AIRBUS MULLS A321XLR AHEAD OF BOEING’S 797 LAUNCH
LONDON – Sources from Reuters are reporting that Airbus is looking at further bumping up the range of its A321 program as the latest effort in trying to pre-empt a potential new mid-market jet (NMA) being studied vigorously by Boeing.
This new version, dubbed the A321XLR (Xtra-Long Range), will involve even more of an additional revamp to the A321LR (Long-Range) aircraft, which recently claimed a long-distance record for the testing of single-aisle jets.
The A321XLR would include capacity for extra fuel, although it is unclear whether this additional ability would risk reducing passenger volume.
Sources believe that the A321XLR will be targeted more for North American carriers, especially as Boeing is now looking to proceed with a new Middle of the Market jet (probably dubbed 797), which would compete with the A321LR and become the ultimate replacement of the Boeing 757.
The European manufacturer isn’t willing to give any information, with a company spokesman saying: “We do not comment on our product policy.”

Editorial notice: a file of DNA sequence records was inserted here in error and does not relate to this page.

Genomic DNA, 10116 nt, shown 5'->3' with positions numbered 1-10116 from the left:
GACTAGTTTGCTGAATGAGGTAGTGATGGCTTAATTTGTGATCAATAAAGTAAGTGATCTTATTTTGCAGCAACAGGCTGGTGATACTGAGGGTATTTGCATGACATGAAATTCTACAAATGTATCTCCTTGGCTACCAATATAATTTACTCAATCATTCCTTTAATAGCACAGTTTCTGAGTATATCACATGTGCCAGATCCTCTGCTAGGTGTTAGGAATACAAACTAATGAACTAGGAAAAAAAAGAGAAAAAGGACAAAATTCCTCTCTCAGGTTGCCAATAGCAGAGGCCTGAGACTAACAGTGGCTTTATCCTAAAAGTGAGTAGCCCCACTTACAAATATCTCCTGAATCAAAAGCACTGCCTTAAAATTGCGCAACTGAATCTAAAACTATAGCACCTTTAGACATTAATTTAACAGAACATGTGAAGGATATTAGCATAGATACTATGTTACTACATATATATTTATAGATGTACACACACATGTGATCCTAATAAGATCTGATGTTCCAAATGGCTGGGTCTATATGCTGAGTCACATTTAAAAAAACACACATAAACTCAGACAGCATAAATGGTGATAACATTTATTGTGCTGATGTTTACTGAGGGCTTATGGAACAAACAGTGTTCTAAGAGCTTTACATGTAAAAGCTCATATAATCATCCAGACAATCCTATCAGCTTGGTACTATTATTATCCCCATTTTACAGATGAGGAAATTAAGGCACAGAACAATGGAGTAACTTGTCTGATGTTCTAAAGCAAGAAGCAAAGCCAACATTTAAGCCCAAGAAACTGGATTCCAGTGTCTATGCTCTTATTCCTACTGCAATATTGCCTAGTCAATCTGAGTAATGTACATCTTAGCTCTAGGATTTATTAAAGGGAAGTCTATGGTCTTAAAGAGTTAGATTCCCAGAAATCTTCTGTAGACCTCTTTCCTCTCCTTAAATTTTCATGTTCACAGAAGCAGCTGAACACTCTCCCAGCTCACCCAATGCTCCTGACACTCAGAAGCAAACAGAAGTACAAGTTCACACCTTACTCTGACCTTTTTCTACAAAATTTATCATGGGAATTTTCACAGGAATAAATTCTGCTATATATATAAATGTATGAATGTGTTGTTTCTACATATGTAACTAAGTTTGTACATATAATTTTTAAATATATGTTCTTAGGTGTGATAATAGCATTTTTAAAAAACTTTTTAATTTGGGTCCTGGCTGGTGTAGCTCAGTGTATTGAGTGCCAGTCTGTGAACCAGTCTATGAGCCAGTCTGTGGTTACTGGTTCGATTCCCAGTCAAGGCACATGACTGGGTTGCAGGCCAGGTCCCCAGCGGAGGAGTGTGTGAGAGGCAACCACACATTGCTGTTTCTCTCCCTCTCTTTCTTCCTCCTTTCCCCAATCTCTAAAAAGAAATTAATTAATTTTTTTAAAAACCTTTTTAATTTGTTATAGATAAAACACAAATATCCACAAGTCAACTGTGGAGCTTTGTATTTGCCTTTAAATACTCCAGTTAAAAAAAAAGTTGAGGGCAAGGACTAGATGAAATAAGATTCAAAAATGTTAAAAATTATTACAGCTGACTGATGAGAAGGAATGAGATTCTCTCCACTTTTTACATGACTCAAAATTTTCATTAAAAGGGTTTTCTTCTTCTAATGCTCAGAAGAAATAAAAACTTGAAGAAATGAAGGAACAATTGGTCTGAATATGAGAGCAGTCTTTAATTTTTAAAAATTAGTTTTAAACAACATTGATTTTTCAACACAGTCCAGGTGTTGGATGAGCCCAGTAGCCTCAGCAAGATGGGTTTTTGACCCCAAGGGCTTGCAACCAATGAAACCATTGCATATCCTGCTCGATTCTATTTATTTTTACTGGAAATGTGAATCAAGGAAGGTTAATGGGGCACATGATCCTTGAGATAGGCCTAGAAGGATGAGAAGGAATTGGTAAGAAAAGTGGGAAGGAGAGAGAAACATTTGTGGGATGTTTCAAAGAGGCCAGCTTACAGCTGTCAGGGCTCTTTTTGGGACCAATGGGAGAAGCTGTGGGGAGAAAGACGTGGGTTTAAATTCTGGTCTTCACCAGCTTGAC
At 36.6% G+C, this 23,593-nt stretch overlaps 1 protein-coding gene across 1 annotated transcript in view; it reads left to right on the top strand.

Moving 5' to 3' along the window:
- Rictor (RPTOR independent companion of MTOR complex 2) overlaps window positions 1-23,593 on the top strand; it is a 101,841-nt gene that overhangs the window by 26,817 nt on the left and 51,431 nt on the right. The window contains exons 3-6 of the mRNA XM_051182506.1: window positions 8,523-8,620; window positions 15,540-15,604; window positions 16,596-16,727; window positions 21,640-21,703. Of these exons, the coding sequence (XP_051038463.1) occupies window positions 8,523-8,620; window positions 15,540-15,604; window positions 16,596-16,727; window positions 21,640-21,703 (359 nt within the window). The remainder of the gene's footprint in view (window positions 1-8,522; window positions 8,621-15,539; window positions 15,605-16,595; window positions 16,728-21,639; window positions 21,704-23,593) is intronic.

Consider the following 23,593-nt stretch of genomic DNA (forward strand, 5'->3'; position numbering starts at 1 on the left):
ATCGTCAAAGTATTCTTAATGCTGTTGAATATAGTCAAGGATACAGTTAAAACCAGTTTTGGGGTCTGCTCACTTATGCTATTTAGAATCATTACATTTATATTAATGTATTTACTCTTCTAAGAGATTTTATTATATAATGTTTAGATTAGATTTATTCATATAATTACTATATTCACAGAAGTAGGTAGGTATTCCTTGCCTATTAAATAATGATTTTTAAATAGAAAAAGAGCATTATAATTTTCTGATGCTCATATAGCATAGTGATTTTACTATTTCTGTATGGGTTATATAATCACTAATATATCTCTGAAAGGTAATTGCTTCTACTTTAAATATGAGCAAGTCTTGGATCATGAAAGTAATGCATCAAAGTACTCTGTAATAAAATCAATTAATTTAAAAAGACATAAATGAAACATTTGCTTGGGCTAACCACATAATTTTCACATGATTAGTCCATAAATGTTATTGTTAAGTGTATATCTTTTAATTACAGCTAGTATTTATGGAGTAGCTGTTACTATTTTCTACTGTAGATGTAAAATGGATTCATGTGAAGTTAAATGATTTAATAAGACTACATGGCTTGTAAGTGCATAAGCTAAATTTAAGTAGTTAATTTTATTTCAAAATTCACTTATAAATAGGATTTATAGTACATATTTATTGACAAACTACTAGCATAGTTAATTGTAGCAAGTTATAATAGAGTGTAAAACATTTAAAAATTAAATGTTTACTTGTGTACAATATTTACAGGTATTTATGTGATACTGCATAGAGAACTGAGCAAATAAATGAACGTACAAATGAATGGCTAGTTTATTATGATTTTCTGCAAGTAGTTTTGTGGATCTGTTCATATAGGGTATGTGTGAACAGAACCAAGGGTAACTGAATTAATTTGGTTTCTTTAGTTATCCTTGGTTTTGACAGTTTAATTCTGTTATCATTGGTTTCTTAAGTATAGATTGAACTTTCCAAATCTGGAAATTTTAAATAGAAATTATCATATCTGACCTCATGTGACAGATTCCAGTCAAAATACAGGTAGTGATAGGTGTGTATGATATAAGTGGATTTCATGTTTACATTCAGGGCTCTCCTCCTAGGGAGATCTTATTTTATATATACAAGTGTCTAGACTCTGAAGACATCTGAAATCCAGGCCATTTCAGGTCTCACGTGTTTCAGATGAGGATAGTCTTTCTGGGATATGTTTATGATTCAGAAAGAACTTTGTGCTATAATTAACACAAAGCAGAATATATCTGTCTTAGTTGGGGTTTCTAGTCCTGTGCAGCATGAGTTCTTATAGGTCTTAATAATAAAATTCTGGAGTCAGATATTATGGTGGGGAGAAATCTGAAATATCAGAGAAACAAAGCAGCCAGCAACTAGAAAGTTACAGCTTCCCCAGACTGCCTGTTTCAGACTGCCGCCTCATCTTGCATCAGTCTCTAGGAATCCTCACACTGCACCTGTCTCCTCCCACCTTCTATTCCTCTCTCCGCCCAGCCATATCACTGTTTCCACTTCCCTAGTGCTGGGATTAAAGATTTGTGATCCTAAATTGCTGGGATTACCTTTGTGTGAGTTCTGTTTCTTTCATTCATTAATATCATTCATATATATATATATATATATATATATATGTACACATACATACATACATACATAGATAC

BOEING’S NMA PROJECT?
Boeing’s 797 project, also known as the NMA-6X and NMA-7X (according to two people familiar with Boeing’s planning for manufacturing), would aim to carry up to 225 passengers on 5,000 nautical mile trips (NMA-6X), as well as carrying up to 265 passengers on 4,500 nautical miles (NMA-7X) missions.
The A321LR will be able to carry 244 passengers at best, with 206 in a two-class configuration on 4,600 nautical mile missions.
If Boeing comes through with its 797 program, the A321LR will carry 19 more passengers than the NMA-6X plane, though it will fly 500 miles less.
However, the NMA-7X will carry 21 more passengers and travel the same distance as the A321LR.
With these numbers in place, it is not surprising to see Airbus considering a longer-range variant of its long-range A321.
Although Boeing isn’t confirming about whether the 797 program will take place, it hinted that it might happen at the Paris Air Show 2017 with a baseline configuration study of a new MoM aircraft.
On top of this, a Boeing spokesman said, “It’s a decision they will get to over the next year or so. If a program is launched, entry into service would be in the 2024-2025 timeframe.”
But for now, all we can do is watch to see whether Airbus goes through with the XLR variant for the successful A321 program.
If Boeing does indeed announce and release the NMA-7X, it won’t be long until Airbus starts the development of the A321XLR to keep up with the competition.